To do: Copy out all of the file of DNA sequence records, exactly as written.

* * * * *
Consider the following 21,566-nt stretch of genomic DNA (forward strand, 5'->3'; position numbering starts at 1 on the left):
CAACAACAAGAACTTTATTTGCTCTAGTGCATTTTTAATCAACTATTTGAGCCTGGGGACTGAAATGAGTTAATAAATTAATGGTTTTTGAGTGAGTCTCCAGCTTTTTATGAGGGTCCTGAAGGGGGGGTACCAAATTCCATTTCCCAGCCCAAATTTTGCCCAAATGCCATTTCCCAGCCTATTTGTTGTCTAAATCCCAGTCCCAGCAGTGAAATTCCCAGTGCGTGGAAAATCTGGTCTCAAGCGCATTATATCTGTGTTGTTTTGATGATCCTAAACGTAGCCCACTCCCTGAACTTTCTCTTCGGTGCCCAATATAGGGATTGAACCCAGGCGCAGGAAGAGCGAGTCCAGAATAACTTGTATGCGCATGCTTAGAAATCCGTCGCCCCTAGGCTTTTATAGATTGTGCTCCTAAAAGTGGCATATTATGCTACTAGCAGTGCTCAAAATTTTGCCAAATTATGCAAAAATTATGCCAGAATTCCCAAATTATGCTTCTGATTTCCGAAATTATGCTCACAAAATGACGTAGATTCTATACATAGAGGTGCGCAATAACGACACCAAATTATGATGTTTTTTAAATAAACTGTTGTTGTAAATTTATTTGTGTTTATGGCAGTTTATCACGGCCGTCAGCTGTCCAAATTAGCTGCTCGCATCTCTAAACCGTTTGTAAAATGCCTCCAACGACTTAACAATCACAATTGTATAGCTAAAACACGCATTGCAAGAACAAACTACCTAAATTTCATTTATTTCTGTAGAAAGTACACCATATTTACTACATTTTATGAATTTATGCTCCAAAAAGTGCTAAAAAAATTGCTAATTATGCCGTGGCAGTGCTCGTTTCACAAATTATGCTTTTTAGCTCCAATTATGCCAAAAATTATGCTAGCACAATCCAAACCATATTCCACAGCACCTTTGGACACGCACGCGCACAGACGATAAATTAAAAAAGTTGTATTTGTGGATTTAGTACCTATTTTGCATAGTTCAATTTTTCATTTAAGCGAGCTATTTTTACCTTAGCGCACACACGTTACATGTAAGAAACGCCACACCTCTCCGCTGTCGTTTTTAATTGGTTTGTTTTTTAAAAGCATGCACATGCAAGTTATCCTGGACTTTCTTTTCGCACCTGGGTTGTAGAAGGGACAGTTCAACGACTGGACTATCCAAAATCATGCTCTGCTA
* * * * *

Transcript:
Consider the following 21,566-nt stretch of genomic DNA (forward strand, 5'->3'; position numbering starts at 1 on the left):
CAACAACAAGAACTTTATTTGCTCTAGTGCATTTTTAATCAACTATTTGAGCCTGGGGACTGAAATGAGTTAATAAATTAATGGTTTTTGAGTGAGTCTCCAGCTTTTTATGAGGGTCCTGAAGGGGGGGTACCAAATTCCATTTCCCAGCCCAAATTTTGCCCAAATGCCATTTCCCAGCCTATTTGTTGTCTAAATCCCAGTCCCAGCAGTGAAATTCCCAGTGCGTGGAAAATCTGGTCTCAAGCGCATTATATCTGTGTTGTTTTGATGATCCTAAACGTAGCCCACTCCCTGAACTTTCTCTTCGGTGCCCAATATAGGGATTGAACCCAGGCGCAGGAAGAGCGAGTCCAGAATAACTTGTATGCGCATGCTTAGAAATCCGTCGCCCCTAGGCTTTTATAGATTGTGCTCCTAAAAGTGGCATATTATGCTACTAGCAGTGCTCAAAATTTTGCCAAATTATGCAAAAATTATGCCAGAATTCCCAAATTATGCTTCTGATTTCCGAAATTATGCTCACAAAATGACGTAGATTCTATACATAGAGGTGCGCAATAACGACACCAAATTATGATGTTTTTTAAATAAACTGTTGTTGTAAATTTATTTGTGTTTATGGCAGTTTATCACGGCCGTCAGCTGTCCAAATTAGCTGCTCGCATCTCTAAACCGTTTGTAAAATGCCTCCAACGACTTAACAATCACAATTGTATAGCTAAAACACGCATTGCAAGAACAAACTACCTAAATTTCATTTATTTCTGTAGAAAGTACACCATATTTACTACATTTTATGAATTTATGCTCCAAAAAGTGCTAAAAAAATTGCTAATTATGCCGTGGCAGTGCTCGTTTCACAAATTATGCTTTTTAGCTCCAATTATGCCAAAAATTATGCTAGCACAATCCAAACCATATTCCACAGCACCTTTGGACACGCACGCGCACAGACGATAAATTAAAAAAGTTGTATTTGTGGATTTAGTACCTATTTTGCATAGTTCAATTTTTCATTTAAGCGAGCTATTTTTACCTTAGCGCACACACGTTACATGTAAGAAACGCCACACCTCTCCGCTGTCGTTTTTAATTGGTTTGTTTTTTAAAAGCATGCACATGCAAGTTATCCTGGACTTTCTTTTCGCACCTGGGTTGTAGAAGGGACAGTTCAACGACTGGACTATCCAAAATCATGCTCTGCTA